Eighty Days-Two Traveling Women
I was fascinated with the real story of Nellie Bly and Elizabeth Brisland. I especially liked that the author gave us a thorough background of these young women's childhood and early life leading up to their fame as world travelers. This well researched background makes it easier for the reader to understand how these independent women were able to develop their unique strength of character. This character made it possible for them to embark on a race around the world alone, in 1889, when women generally stayed at home and raised children. The historical detail about life in the 1889 era enriched the book significantly. It really brought the story to life. The only detractor to this fine book is that the author sometimes went overboard with his historical minutia so that the Bly/Brisland story became sidetracked.
Rated of 5
by Robin M. (Newark, DE)
Eighty Days and more
Eighty Days is an enjoyable book, especially for history buffs and lovers of historical fiction. At times the book is written as if telling a grand adventure, and the reader may need to remember that he or she is reading a work of non-fiction. These are the best parts of the book, when one gets caught up in the travels and travails of Nellie Bly and Elizabeth Bisland. At other times the book is a more tedious read, as when the author continues with the ladies' lives well beyond the Eighty Days in the book's title, beciming less interesting as the interval increases. On the whole, I enjoyed this book for it's telling of a forgotten historical event, or at least one that I do not recall learning about in my history classes in school. I will be suggesting it to my book club the next time we decide to read a non-fiction book.
Rated of 5
by Diane H. (San Diego, CA)
Around the World
An interesting non-fiction book about an attempt by two women in 1889 to circumnavigate the globe in less than the 80 days it took Jules Verne's fictional character, Phileas Fogg. I love reading about strong, unconventional women and this book delivers. The book is full of interesting facts and fascinating trivia but does become a cumbersome read at times because of it. A great idea to summarize the rest of the women's lives in the epilogue. Overall an enjoyable read.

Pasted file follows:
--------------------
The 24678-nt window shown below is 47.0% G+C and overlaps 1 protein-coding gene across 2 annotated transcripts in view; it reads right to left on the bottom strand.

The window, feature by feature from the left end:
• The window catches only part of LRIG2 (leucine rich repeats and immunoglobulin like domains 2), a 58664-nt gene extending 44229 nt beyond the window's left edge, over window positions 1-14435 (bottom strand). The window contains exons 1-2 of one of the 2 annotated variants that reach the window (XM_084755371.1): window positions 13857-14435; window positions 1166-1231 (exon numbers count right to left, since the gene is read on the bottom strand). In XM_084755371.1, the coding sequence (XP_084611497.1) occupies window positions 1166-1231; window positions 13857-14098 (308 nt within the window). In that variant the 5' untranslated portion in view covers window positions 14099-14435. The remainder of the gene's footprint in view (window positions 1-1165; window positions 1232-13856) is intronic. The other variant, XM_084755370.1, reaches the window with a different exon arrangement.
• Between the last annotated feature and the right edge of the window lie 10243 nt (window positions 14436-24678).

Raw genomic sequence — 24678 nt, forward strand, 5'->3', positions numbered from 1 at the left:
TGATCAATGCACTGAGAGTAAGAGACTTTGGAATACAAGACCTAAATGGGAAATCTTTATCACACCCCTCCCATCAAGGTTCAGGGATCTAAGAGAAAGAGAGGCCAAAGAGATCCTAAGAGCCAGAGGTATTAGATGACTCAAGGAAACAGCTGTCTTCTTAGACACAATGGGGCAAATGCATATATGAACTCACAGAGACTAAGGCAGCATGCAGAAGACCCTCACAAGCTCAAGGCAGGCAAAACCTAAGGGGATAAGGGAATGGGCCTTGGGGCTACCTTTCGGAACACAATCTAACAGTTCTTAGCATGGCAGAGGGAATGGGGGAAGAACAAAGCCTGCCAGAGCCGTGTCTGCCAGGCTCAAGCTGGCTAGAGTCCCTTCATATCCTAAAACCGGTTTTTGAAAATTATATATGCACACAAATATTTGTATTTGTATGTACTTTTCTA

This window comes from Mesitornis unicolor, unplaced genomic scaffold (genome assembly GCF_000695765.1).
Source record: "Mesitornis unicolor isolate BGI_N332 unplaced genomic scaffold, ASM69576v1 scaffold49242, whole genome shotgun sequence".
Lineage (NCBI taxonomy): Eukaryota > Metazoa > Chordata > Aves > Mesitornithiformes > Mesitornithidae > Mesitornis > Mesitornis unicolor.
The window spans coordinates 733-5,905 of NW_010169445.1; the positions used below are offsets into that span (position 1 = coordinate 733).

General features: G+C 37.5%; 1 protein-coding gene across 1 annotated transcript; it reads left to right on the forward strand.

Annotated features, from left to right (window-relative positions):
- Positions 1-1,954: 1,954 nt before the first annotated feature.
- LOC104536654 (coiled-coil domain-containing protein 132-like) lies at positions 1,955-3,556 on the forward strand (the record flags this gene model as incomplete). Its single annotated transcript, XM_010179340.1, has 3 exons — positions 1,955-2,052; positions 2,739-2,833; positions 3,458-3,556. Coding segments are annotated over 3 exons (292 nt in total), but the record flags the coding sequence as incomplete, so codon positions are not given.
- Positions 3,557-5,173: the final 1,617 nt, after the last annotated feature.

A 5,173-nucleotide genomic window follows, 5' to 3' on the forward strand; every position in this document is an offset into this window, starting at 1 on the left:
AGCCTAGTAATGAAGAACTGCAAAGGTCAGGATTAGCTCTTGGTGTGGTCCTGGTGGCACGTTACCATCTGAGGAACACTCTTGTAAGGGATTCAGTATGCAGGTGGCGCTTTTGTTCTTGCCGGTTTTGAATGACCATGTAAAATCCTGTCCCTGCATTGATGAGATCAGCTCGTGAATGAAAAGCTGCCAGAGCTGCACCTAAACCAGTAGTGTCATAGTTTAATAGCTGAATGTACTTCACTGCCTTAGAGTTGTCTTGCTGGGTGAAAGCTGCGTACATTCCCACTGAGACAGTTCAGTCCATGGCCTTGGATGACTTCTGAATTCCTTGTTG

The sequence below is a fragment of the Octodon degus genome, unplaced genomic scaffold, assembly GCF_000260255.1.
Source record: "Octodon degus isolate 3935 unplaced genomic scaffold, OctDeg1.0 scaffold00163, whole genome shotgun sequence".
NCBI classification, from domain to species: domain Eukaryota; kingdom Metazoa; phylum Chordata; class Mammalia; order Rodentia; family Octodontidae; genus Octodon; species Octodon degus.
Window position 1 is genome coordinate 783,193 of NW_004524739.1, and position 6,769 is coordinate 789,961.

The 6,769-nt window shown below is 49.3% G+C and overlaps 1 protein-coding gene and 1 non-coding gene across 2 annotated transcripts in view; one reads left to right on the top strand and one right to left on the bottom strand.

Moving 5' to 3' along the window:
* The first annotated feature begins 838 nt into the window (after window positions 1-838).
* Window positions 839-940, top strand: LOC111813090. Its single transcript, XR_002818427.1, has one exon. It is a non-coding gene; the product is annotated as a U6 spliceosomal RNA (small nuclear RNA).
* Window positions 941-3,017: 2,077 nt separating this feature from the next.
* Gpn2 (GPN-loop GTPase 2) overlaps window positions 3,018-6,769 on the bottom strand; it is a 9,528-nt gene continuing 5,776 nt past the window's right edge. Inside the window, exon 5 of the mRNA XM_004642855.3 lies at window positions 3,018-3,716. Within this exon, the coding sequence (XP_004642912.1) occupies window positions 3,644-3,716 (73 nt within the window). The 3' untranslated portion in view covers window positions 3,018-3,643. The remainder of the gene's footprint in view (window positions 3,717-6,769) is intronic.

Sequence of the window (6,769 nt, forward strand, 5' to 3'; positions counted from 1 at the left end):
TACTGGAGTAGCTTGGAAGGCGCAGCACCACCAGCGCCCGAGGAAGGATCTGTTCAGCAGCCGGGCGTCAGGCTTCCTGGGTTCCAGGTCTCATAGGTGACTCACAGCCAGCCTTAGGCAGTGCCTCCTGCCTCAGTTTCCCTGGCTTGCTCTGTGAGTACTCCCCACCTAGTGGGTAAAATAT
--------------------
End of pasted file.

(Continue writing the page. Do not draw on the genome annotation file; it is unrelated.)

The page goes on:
Rated of 5
by Virginia B. (Foster, RI)
Bly and Bisland See the World
Goodman's "Eighty Days" is a thoroughly researched and well written account of two 19th century woman journalists who attempt to beat the fictional character created by Jules Verne who traveled around the world in 80 days. I enjoyed learning about these two plucky women who went against the conventions of the time. Goodman skillfully reveals the personalities of these two women who have very different approaches and reactions to the challenge. In addition, I enjoyed reading the detailed accounts of America at the end of the 19th century and traveling conditions around the world. Having said that, I think that Goodman got lost in too much detail at times like a student who has done an enormous amount of research and wants to include everything. History buffs, women, and arm chair travelers will enjoy this book. "Nothing Daunted" by Dorothy Wickenden is a similar and interesting read.
Rated of 5
by Darshell S. (Warwick, RI)
This book is a good read. It is very well researched. The facts and history throughout the book are interesting and engaging. It is not dense or boring at all. The race is thrilling and you feel your self rooting for your fave to win. I would recommend this as a book club selection or just as a good read for yourself. It's history that reads like fiction. A great pick for the upcoming women's history month!
Rated of 5
by Patricia T. (Fallbrook, CA)
One of my favourite genres is non-fiction about women in history who achieved great things at a time when it was difficult for them to do so. I thought this would be a grand adventure in that category. It tells the story of a two directional race, one woman going west and one going east, to beat the fictional Phileas Fogg's Eighty Day journey around the world. But there was no sense of adventure or excitement, it was simply a travelogue, and the only suspense was whether the trains and steamships would arrive and leave on time. The westward journey of Bisland was a more enjoyable read, simply because she had an open mind and travelled with a positive attitude to all the new experiences she went through. Nellie Bly was the opposite, a bit of a snark, the eventual winner - a matter of record, not giving anything away here - but she was not an empathetic person. The book was well researched, with many interesting snippets of history throughout. A mini-bio of Pulitzer was of special interest, and the book gave a good over-view of the newspaper industry at the time. What I would have really enjoyed is more personal detail about how Nellie Bly managed with no spare clothes. I suppose she didn't think this a worthy subject for her journal. About page 300 I stopped reading and jumped straight to the Epiloque, one of the best parts, covering the rest of the two women's lives. Although I cannot rave about the book, they were certainly two very worthy subjects.
Rated of 5
slow read of a fast race
The book is very thorough on details which unfortunately made the book a slow and at sometimes cumbersome read. The subject is very interesting about all the trials a woman journalist had to go through to travel around the world but sometimes it felt just drawn out. I do think this would have an interest to someone wanting to learn more about women breaking through barriers.
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